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Uncovering indicators of effective school management in South Africa using the National School Effectiveness Study

Author

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  • Stephen Taylor

    () (Department of Economics, University of Stellenbosch)

Abstract

For many poor South African children, who are predominantly located in the historically disadvantaged part of the school system, the ongoing low quality of education acts as a poverty trap by precluding them from achieving the level of educational outcomes necessary to be competitive in the labour market. An important question is the extent to which this low quality of education is attributable to poverty itself as opposed to other features of teaching and management that characterise these schools. The literature explaining schooling outcomes in South Africa has reached a consensus that additional educational resources are no guarantee of improved outcomes. While socio-economic status remains the most powerful determinant of educational outcomes, studies have typically struggled to isolate other school and teacher characteristics that consistently predict outcomes, leaving much of the variation in achievement unexplained. Several authors have pointed to an ineffable mix of management efficiency and teacher quality that must surely underlie this unexplained component. The National School Effectiveness Study (NSES) is the first large-scale panel study of educational achievement in South African primary schools. It examines contextually appropriate features of school management and teacher practice more thoroughly than other large sample surveys previously administered in South Africa. Using the NSES data, this paper identifies specific aspects of school organisation and teacher practice, such as the effective coverage of curriculum and completed exercises, which are associated with literacy and numeracy achievement and with the amount of learning that occurs within a year of schooling. Some suggestions are also made regarding the appropriate way to interpret these results for the purpose of policy-making.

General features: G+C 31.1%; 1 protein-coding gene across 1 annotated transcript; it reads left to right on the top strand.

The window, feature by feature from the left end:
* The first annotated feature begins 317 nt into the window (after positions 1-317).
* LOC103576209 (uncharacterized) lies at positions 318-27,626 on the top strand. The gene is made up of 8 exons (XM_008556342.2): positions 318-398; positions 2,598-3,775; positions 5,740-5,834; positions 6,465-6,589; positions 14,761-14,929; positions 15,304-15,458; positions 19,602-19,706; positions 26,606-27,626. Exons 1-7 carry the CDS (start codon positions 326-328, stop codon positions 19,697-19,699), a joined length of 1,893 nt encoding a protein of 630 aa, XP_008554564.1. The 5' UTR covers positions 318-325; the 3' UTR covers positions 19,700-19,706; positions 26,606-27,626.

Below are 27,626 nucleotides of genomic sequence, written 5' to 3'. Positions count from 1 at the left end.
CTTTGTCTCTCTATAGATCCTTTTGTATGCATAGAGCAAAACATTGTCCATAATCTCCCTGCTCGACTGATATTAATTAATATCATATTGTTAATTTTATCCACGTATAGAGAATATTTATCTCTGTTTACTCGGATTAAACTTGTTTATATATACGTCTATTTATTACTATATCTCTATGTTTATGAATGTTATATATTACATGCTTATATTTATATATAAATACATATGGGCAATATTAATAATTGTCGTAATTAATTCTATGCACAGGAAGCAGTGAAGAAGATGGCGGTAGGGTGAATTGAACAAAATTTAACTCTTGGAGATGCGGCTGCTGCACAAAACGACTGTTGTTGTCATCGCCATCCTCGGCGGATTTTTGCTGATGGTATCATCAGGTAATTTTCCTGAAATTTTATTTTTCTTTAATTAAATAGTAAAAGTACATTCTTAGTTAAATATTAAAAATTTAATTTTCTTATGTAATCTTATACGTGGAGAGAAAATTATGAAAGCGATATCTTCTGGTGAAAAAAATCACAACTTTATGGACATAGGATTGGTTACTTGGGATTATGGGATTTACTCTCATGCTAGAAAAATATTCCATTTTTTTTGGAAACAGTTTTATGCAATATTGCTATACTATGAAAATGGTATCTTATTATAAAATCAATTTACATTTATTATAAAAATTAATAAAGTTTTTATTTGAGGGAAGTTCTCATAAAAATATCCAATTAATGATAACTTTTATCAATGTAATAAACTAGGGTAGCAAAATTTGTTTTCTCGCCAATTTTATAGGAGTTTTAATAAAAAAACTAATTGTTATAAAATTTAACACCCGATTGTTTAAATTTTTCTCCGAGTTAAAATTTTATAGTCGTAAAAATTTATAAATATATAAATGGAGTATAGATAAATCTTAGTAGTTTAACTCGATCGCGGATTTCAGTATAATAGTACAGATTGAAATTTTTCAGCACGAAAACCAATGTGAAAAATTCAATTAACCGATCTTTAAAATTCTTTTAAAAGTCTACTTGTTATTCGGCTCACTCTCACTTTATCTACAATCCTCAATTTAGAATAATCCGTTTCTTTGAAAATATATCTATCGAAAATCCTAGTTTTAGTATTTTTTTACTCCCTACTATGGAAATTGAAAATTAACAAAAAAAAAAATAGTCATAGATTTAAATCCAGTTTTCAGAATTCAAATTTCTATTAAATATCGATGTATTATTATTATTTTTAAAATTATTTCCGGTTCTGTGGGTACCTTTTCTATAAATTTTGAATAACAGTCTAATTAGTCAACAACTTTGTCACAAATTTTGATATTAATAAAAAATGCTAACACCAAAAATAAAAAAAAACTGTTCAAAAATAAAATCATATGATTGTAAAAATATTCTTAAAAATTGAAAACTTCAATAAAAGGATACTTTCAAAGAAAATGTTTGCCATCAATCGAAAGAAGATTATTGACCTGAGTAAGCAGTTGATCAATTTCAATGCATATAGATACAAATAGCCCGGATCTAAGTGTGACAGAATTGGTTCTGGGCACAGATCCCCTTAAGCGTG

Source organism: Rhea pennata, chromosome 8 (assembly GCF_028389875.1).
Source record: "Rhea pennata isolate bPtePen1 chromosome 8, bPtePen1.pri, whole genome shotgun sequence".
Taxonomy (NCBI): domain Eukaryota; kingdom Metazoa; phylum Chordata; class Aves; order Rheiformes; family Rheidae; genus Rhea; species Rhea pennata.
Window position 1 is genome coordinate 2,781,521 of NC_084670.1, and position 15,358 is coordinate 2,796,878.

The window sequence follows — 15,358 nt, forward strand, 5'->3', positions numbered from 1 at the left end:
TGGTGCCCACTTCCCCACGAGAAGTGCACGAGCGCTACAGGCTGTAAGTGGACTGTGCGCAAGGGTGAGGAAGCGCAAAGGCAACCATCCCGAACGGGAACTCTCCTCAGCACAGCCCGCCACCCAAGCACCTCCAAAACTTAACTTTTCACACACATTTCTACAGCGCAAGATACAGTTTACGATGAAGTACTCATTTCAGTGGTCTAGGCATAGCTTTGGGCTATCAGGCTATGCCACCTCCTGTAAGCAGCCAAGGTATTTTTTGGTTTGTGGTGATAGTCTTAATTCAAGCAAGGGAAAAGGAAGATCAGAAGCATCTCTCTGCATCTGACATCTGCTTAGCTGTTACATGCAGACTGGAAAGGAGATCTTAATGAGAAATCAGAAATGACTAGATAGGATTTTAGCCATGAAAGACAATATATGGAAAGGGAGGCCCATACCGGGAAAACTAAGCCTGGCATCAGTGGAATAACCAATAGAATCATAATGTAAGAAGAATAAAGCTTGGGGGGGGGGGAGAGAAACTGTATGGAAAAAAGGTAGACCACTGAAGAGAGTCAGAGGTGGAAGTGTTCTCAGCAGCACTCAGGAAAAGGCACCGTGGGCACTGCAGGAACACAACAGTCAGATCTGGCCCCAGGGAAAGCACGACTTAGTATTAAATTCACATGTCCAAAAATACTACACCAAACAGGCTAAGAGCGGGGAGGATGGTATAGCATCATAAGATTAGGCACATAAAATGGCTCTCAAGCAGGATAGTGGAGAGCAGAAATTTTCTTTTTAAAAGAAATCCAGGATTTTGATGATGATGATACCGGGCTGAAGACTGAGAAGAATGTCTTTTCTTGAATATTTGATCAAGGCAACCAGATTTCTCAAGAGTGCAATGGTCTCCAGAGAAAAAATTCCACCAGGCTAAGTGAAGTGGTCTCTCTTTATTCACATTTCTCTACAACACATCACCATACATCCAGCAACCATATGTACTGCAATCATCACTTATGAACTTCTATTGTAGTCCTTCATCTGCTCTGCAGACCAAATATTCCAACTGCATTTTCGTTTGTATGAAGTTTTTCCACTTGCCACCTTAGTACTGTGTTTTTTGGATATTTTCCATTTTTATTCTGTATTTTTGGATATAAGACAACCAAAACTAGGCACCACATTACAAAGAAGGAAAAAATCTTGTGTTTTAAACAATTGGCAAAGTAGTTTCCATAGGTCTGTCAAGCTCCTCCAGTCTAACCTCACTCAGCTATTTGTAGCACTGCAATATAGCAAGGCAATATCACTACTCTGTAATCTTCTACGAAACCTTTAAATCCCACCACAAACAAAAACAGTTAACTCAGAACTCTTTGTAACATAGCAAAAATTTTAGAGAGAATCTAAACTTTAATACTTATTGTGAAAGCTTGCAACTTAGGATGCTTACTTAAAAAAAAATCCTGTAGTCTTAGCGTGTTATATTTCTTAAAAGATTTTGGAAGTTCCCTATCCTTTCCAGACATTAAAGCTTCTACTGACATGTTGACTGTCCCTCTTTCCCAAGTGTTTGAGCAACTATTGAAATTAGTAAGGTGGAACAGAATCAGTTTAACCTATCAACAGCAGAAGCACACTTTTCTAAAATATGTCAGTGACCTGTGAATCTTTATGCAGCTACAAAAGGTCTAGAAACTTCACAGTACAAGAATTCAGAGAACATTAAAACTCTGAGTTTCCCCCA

Suggested Citation

  • Stephen Taylor, 2011. "Uncovering indicators of effective school management in South Africa using the National School Effectiveness Study," Working Papers 10/2011, Stellenbosch University, Department of Economics.
  • Handle: RePEc:sza:wpaper:wpapers138
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    File URL: https://www.ekon.sun.ac.za/wpapers/2011/wp102011/wp-10-2011.pdf
    File Function: First version, 2011
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    Citations

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    Cited by:

    1. Servaas van der Berg & Cobus Burger & Ronelle Burger & Mia de Vos & Gideon du Rand & Martin Gustafsson & Eldridge Moses & Debra Shepherd & Nicholas Spaull & Stephen Taylor & Hendrik van Broekhuizen & , 2011. "Low quality education as a poverty trap," Working Papers 25/2011, Stellenbosch University, Department of Economics.
    2. Venkat, Hamsa & Spaull, Nic, 2015. "What do we know about primary teachers’ mathematical content knowledge in South Africa? An analysis of SACMEQ 2007," International Journal of Educational Development, Elsevier, vol. 41(C), pages 121-130.
    3. Nicholas Spaull, 2012. "Poverty & Privilege: Primary School Inequality in South Africa," Working Papers 13/2012, Stellenbosch University, Department of Economics.
    4. Stephen Taylor & Patricia Watson, 2015. "The impact of study guides on “matric” performance: Evidence from a randomised experiment," Working Papers 13/2015, Stellenbosch University, Department of Economics.
    5. Marisa Coetzee, 2014. "School quality and the performance of disadvantaged learners in South Africa," Working Papers 22/2014, Stellenbosch University, Department of Economics.
    6. Gabrielle Wills, 2015. "A profile of the labour market for school principals in South Africa: Evidence to inform policy," Working Papers 12/2015, Stellenbosch University, Department of Economics.
    7. Debra Shepherd, 2015. "Learn to teach, teach to learn: A within-pupil across-subject approach to estimating the impact of teacher subject knowledge on South African grade 6 performance," Working Papers 01/2015, Stellenbosch University, Department of Economics.

    More about this item

    Keywords

    National School Effectiveness Study (NSES); South Africa; education; education production function; school management; economics of education;

    JEL classification:

    • I20 - Health, Education, and Welfare - - Education - - - General
    • I21 - Health, Education, and Welfare - - Education - - - Analysis of Education
    • I30 - Health, Education, and Welfare - - Welfare, Well-Being, and Poverty - - - General
    • O15 - Economic Development, Innovation, Technological Change, and Growth - - Economic Development - - - Economic Development: Human Resources; Human Development; Income Distribution; Migration

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